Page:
According to the American Cancer Society, the lifetime risk for women to develop breast cancer at some time in their life is 13 percent or one in eight women. Dr. Alicia Daniels, Chief of Radiology at Shore Medical Center and certified Breast Specialist at Advanced Shore Imaging Associates in Northfield said annual screening and mammograms are vital for early detection of breast cancer. Dr. Daniels said regular screenings enable physicians to see small changes in breast tissue before the patient even notices them. Regular screenings vastly improve a woman’s chance of a cure and positive outcomes..
“Discovering even the smallest of tumors is so important. If we detect something small during an annual screening, it can be a huge difference to the patient,” said Dr. Daniels. “It can be the difference between having a lumpectomy with radiation and possibly not requiring chemotherapy. If it is small and has not spread into the patient's lymph nodes and they do not have to be removed, it will mean a faster recovery and return to their lives,” said Dr. Daniels.
Understanding the Mammogram
Mammography machines are similar to X-rays but are designed to only look at breast tissue and use lower doses of radiation than a regular X-ray. Because these x-rays do not pass through tissue easily, the machine has two plates that compress or flatten the breast to spread the tissue apart. This allows a better picture and uses less radiation. If an abnormality is detected on a screening mammogram, your doctor will likely recommend a diagnostic mammogram to further evaluate that abnormality.
Advanced Shore Imaging Associates has a digital breast tomosynthesis machine that allows for a better view of the breast tissue. For this process, each breast is compressed once, and a machine takes many low-dose x-rays as it moves in an arc over the breast. A computer then puts the images together into a series of thin slices. This allows doctors to see breast tissues more clearly in three dimensions.
Do You Have Dense Breast Tissue?
According to Dr. Daniels, dense breast tissue can pose a challenge to the radiologist. She explained that dense breasts are made up of fibrous,glandular and fatty tissues. The fatty tissue appears black on the screen and any tumor appears white and is readily visible. But dense breast tissue also appears white on the scan, which can hide tumors. “It is like looking for an ice cube in a sea of water,” said Dr. Daniels.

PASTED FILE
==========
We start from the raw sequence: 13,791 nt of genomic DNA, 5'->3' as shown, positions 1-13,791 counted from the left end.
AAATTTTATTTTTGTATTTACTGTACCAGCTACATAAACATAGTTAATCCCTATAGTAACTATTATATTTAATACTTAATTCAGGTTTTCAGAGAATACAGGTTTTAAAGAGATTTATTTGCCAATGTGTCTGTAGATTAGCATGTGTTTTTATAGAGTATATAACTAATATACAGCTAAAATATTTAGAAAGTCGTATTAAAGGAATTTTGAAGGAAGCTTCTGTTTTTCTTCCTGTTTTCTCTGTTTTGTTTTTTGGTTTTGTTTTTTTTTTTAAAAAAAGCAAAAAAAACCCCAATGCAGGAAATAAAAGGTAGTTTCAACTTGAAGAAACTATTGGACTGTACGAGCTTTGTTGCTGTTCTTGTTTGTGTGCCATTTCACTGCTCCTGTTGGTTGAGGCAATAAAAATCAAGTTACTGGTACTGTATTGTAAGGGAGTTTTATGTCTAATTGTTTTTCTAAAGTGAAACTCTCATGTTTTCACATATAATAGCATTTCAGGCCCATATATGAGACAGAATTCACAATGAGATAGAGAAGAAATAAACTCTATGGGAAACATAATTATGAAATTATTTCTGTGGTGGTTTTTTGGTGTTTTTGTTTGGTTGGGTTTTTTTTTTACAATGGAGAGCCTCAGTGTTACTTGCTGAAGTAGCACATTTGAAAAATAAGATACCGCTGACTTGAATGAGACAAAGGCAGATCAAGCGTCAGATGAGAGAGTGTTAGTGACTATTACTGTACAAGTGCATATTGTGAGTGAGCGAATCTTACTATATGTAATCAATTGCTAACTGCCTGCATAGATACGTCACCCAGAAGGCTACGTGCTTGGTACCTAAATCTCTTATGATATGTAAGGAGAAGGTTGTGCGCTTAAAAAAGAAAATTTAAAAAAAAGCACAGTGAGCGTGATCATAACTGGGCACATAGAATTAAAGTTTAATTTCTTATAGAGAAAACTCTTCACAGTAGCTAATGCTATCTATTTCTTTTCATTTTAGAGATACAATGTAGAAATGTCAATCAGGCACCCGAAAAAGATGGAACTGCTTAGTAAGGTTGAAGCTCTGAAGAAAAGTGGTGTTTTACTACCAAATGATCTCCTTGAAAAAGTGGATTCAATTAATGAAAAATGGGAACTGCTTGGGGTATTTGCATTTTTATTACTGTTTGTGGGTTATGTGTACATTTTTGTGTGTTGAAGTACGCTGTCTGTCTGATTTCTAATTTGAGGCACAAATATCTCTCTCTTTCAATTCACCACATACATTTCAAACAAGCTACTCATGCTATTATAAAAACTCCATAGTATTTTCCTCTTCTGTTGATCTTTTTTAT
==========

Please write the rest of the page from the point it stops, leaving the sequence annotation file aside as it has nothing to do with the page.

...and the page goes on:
She explained that nearly half of all women have dense breast tissue, adding it has nothing to do with the patient’s weight. Instead, it is more of a familial trait that can occur in young and old patients alike.
New Technology - Automated Breast Volume Scan
One newer breast imaging tool at Advanced Shore Imaging Associates is the Automated Breast Volume Scan (ABVS). It is the latest technology for breast cancer detection in women with dense breast tissue, according to Dr. Daniels, and adds ultrasound to mammography. The addition of ultrasound can better detect cancerous tumors in women with dense breast tissue that appears white on a mammogram
Going to the next step
Dr. Daniels said if there is something discovered on the imaging the patient can schedule a minimally invasive biopsy in the office, with no pre-op required. They can be in and out in less than an hour, and that includes getting a detailed family history for the patient.
October is Breast Cancer Awareness Month and Shore Medical Center, Penn Medicine Cancer Network, and Advanced Shore Imaging Associates are working together to offer free screening from 9 a.m. – 2 p.m. Saturday, Oct. 24. A script or imaging order from a physician is necessary for the screenings. Dr. Vijay Sandilya, Medical Director of Shore Cancer Center is offering a clinical breast exam and will provide a script for those who want to participate in this screening event.
To make an appointment contact 609-653-3484.